Advisor to Bolsheviks, 1917-1926

Zholtovsky stayed in Moscow throughout the course of World War I, Revolution of 1917 and Civil War. In 1918, he and Alexey Shchusev led Moscow’s only state architectural firm, hiring and training young men like Ilya Golosov, Panteleimon Golosov, Konstantin Melnikov, Nikolai Ladovsky and Nikolai Kolli (the 12 disciples, split evenly between constructivism and traditional art). There were few orders, mostly for repairs or additions of old properties, and very few actually materialized. As construction halted, he concentrated on education and urban planning studies.

Zholtovsky continued teaching at VKhUTEMAS. Whether the architectural college in Leningrad (VKhuTEIN) was led by traditionalists, Moscow college (VKhUTEMAS) became a harbor for modernists. Zholtovsky was spared from revolutionary new-vs-old rhetoric: after all, he was the employer to many modernist architects, giving them whatever jobs he could secure (like the pavilions of 1923 All-Russian Agricultural Exhibition, a project managed jointly by Zholtovsky and Shchusev).

Together with Shchusev, and relying on his juniors, Zholtovsky supervised the first master plan for redevelopment of Moscow. This work earned him a credit with the Bolshevik administration. He met with Vladimir Lenin and was very well received; according to Zholtovsky’s own memoirs (as approved for print in the USSR), Master Plan was commissioned by Lenin himself, who wasn’t exactly competent in architecture and couldn’t recall any past projects of his contractor.[6] Zholtovsky’s plan, as reported to Lenin, relied on shifting urban development into greenfield land to the south-west of the city. Later, he and Shchusev settled on a less radical growth model [7] with only minor attempt to break away from circular layout by cutting two major avenues through the city core. This plan was discarded by Stalin in 1932.[8]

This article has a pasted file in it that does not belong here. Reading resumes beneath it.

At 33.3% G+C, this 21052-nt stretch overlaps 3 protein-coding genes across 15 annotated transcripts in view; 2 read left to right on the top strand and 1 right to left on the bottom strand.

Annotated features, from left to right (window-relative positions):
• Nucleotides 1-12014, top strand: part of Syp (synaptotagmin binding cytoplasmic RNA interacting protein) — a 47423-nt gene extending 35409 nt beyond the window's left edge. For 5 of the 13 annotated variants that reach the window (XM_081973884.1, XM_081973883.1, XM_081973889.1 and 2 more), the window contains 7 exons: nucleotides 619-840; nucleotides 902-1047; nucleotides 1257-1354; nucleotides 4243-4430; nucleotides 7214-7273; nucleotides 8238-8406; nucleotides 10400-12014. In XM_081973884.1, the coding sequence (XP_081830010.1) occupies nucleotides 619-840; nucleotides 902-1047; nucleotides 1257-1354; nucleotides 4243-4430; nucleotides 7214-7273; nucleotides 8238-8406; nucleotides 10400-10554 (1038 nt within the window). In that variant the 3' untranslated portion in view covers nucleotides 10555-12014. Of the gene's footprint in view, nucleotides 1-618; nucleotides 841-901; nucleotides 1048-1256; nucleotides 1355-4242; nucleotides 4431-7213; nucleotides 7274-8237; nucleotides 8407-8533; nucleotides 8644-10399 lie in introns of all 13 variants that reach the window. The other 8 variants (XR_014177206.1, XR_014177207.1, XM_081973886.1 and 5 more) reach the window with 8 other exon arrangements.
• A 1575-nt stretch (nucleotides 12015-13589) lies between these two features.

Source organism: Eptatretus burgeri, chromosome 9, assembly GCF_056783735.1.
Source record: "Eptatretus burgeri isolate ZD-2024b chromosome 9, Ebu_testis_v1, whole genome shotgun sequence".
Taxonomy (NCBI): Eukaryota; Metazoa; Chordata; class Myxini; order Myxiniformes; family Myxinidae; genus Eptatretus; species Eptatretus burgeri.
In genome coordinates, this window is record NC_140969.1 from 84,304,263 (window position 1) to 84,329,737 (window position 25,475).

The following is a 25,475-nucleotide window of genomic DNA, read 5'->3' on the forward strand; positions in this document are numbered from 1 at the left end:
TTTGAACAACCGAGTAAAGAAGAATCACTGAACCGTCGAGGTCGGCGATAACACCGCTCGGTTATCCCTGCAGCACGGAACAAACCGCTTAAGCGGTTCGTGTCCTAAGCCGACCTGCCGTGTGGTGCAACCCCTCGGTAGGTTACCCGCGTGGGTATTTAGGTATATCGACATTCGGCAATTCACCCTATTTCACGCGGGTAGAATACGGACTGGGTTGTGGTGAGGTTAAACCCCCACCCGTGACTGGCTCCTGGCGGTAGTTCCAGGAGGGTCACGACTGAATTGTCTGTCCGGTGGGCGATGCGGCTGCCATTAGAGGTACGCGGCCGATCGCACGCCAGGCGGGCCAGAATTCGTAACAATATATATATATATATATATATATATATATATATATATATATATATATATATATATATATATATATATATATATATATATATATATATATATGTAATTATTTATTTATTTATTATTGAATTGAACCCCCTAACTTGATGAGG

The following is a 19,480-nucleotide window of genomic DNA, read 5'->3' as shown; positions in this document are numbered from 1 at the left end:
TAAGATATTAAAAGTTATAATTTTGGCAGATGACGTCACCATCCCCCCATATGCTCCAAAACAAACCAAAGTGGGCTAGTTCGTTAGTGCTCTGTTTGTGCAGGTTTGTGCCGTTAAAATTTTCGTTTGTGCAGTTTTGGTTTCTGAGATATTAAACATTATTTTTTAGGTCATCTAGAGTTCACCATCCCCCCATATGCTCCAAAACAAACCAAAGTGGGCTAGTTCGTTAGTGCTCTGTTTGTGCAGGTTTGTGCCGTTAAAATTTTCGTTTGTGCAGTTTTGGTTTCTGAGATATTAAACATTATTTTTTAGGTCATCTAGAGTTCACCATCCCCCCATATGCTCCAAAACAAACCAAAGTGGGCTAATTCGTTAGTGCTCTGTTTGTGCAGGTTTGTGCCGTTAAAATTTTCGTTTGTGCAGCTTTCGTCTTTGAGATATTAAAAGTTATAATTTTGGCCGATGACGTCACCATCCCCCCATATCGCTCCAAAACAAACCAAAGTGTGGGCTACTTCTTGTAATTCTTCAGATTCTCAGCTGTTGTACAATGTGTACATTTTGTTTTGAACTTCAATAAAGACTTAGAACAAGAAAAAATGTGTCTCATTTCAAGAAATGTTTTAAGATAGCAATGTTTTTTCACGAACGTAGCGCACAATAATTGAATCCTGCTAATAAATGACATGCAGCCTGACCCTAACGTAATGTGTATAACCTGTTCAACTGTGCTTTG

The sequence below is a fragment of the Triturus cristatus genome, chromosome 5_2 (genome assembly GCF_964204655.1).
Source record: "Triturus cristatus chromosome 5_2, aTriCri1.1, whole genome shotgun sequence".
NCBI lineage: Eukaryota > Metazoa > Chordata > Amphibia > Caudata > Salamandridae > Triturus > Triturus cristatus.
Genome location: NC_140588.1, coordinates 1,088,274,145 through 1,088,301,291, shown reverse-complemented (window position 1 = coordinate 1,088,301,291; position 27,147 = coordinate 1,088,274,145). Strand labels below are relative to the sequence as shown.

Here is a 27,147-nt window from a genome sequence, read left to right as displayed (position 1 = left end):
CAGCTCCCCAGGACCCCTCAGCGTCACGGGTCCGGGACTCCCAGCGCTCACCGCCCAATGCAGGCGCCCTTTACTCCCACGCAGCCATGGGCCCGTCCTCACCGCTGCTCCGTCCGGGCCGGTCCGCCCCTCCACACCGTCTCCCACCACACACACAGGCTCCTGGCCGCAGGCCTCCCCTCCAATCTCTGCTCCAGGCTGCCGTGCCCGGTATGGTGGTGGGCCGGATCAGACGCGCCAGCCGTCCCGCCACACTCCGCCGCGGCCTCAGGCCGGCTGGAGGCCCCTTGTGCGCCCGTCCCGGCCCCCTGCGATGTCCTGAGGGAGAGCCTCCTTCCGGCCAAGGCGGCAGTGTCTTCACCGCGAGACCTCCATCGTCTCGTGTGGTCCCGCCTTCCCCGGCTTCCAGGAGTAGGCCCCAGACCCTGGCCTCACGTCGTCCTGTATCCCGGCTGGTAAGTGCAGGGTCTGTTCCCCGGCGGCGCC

Works of this period (none survived to date)

Practice again, 1926-1932

MOGES-1 Powerplant Expansion. Third-floor wall is a fake curtain

When he came back from a long trip to Italy in 1923-1926, New Economic Policy (NEP) brought considerable relief to architects. Seasoned professionals were in demand again, mostly from state or semi-state companies. For a brief period, architects worked the old fashioned way, with their firms and apprentices. Some of Zholtovsky’s students operated their own projects, some joined the firm. Zholtovsky’s three better-known works of the time are:

Workshop No.1, 1932-1941

Mokhovaya Street Building, 1931-1934

In 1931-1932, the State consolidated once mosaic architectural profession. In June, 1931, Central Committee authorized three megaprojects – reconstruction of Moscow, Moscow Canal and Moscow Metro, creating thousands of architectural and engineering jobs under tight state control.[10] A fourth megaproject, Palace of Soviets, was already in design contest stage. Zholtovsky shared contest prize with Boris Iofan and Hector Hamilton; Iofan's draft was later selected.[11][12] Zholtovsky, however, refused to work for Metro, believing that the lowly underground job is not worth his time.[13]